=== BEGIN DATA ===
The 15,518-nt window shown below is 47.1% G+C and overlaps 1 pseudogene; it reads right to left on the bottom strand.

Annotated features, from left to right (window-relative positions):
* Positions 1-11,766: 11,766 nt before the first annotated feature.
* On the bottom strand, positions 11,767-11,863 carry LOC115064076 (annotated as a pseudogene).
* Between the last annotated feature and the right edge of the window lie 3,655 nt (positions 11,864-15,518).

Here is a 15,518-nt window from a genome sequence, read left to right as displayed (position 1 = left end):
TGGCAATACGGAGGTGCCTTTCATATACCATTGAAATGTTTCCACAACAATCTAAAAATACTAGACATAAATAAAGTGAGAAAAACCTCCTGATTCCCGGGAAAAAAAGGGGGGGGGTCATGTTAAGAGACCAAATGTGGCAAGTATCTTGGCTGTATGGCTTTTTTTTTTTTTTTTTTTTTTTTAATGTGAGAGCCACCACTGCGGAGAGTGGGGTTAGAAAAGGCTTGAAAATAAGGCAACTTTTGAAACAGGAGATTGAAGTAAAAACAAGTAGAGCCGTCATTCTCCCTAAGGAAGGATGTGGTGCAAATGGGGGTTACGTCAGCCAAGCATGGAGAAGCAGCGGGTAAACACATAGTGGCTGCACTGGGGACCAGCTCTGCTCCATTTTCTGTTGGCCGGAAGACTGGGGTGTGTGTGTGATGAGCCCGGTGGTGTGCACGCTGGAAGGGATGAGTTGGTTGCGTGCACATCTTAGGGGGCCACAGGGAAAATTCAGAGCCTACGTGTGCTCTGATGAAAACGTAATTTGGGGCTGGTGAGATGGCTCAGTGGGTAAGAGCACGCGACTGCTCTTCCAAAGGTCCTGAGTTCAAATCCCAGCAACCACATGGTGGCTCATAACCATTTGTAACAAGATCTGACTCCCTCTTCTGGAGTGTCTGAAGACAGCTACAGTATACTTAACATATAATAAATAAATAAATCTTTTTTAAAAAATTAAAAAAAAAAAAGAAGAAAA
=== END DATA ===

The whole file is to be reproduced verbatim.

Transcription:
The 15,518-nt window shown below is 47.1% G+C and overlaps 1 pseudogene; it reads right to left on the bottom strand.

Annotated features, from left to right (window-relative positions):
* Positions 1-11,766: 11,766 nt before the first annotated feature.
* On the bottom strand, positions 11,767-11,863 carry LOC115064076 (annotated as a pseudogene).
* Between the last annotated feature and the right edge of the window lie 3,655 nt (positions 11,864-15,518).

Here is a 15,518-nt window from a genome sequence, read left to right as displayed (position 1 = left end):
TGGCAATACGGAGGTGCCTTTCATATACCATTGAAATGTTTCCACAACAATCTAAAAATACTAGACATAAATAAAGTGAGAAAAACCTCCTGATTCCCGGGAAAAAAAGGGGGGGGGTCATGTTAAGAGACCAAATGTGGCAAGTATCTTGGCTGTATGGCTTTTTTTTTTTTTTTTTTTTTTTTAATGTGAGAGCCACCACTGCGGAGAGTGGGGTTAGAAAAGGCTTGAAAATAAGGCAACTTTTGAAACAGGAGATTGAAGTAAAAACAAGTAGAGCCGTCATTCTCCCTAAGGAAGGATGTGGTGCAAATGGGGGTTACGTCAGCCAAGCATGGAGAAGCAGCGGGTAAACACATAGTGGCTGCACTGGGGACCAGCTCTGCTCCATTTTCTGTTGGCCGGAAGACTGGGGTGTGTGTGTGATGAGCCCGGTGGTGTGCACGCTGGAAGGGATGAGTTGGTTGCGTGCACATCTTAGGGGGCCACAGGGAAAATTCAGAGCCTACGTGTGCTCTGATGAAAACGTAATTTGGGGCTGGTGAGATGGCTCAGTGGGTAAGAGCACGCGACTGCTCTTCCAAAGGTCCTGAGTTCAAATCCCAGCAACCACATGGTGGCTCATAACCATTTGTAACAAGATCTGACTCCCTCTTCTGGAGTGTCTGAAGACAGCTACAGTATACTTAACATATAATAAATAAATAAATCTTTTTTAAAAAATTAAAAAAAAAAAAGAAGAAAA